Chapter 7 Bankruptcy
Chapter 7 bankruptcy used to be the most popular form of personal bankruptcy. However the new
chapter 7 bankruptcy laws make filing a Chapter 7 bankruptcy harder
for some people. Nowadays, those who cannot file for a Chapter 7 bankruptcy will have to file for a Chapter 13
The new Chapter 7 bankruptcy law
First let us define what a Chapter 7 bankruptcy is and
why it has been so popular. In a Chapter 7 bankruptcy, the person filing bankruptcy gives
all of his or her properties to the bankruptcy court. The bankruptcy trustee appointed
for the Chapter 7 bankruptcy case will sell all properties and then distribute all
the money to the creditors.
Can the creditors still harass me after a Chapter 7 bankruptcy?
By the chapter 7 bankruptcy law, once a Chapter 7
bankruptcy is filed, the creditors cannot harass you or collect any more. Once the Chapter 7 bankruptcy trustee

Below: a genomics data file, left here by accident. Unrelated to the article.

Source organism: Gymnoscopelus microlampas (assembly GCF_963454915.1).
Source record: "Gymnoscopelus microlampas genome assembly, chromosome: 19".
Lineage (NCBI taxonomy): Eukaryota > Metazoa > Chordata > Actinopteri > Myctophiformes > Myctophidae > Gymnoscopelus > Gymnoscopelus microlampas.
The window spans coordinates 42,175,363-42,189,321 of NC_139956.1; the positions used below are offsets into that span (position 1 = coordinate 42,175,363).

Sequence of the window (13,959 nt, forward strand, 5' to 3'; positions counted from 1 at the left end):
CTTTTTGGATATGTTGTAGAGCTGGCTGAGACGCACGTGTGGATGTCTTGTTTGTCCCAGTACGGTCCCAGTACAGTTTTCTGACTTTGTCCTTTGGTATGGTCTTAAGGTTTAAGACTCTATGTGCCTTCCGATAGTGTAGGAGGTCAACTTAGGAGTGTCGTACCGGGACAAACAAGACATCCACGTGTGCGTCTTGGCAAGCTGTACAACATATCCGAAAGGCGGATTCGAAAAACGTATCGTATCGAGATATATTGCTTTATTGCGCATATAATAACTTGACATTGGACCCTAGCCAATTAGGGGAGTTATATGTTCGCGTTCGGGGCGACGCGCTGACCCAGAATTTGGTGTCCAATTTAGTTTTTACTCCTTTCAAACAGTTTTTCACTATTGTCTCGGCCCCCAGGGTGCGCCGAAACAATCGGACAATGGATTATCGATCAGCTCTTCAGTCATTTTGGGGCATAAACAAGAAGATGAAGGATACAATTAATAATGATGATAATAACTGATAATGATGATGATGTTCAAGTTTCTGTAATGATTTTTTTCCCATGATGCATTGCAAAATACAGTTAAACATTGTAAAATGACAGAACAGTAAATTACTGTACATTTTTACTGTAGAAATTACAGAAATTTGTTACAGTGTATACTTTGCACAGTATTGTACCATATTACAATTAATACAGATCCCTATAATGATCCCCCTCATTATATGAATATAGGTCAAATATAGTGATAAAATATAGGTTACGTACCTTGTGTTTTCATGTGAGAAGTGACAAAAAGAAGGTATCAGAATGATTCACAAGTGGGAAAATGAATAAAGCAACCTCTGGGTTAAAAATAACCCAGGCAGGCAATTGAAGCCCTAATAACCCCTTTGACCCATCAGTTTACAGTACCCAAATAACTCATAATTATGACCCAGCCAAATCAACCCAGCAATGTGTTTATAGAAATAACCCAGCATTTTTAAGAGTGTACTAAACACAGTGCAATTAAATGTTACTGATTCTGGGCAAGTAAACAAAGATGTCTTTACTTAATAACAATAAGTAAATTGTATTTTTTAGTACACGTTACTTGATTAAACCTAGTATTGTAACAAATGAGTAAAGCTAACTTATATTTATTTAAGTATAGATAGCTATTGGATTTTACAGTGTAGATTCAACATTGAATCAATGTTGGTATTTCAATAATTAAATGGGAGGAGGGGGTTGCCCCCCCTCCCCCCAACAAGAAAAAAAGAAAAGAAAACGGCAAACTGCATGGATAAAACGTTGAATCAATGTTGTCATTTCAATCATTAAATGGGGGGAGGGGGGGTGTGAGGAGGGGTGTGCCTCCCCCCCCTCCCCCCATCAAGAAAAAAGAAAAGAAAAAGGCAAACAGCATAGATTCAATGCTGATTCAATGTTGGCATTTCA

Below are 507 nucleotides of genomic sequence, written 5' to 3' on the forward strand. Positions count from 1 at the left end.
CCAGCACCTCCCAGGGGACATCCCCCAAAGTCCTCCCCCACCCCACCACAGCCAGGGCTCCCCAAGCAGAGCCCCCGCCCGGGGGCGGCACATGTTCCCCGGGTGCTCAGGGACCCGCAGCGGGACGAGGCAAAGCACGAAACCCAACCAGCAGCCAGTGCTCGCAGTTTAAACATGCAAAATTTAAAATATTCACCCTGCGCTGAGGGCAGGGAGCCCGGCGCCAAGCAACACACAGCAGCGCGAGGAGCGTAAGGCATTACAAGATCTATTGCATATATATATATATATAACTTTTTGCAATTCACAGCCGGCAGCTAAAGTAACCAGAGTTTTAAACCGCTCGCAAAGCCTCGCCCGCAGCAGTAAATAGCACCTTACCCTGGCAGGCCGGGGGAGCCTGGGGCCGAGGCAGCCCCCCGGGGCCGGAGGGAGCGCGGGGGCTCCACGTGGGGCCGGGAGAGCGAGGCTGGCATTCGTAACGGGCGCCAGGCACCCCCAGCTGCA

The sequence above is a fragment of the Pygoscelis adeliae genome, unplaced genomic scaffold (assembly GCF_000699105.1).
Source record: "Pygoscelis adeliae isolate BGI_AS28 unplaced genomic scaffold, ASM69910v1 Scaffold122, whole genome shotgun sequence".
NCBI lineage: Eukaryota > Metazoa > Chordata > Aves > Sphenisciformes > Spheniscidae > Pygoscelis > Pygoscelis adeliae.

appointed for your case has finished distributing the money from all the sales of your properties, the creditors
get nothing else.
Will I lose everything in a Chapter 7 bankruptcy if I file for it?
Although under a Chapter 7 bankruptcy, you are supposed to give all your assets to the
bankruptcy trustee to sell and distribute the proceeds. In reality, this rarely happens. A Chapter 7
bankruptcy is governed by 2 sets of bankruptcy laws: the federal bankruptcy laws and the state
bankruptcy laws. You need to check into the bankruptcy laws in your state. Some states allow anyone undergoing
Chapter 7 bankruptcy to keep more assets than others. A homestead exemption law, for example,
allow bankruptcy filers to keep their home.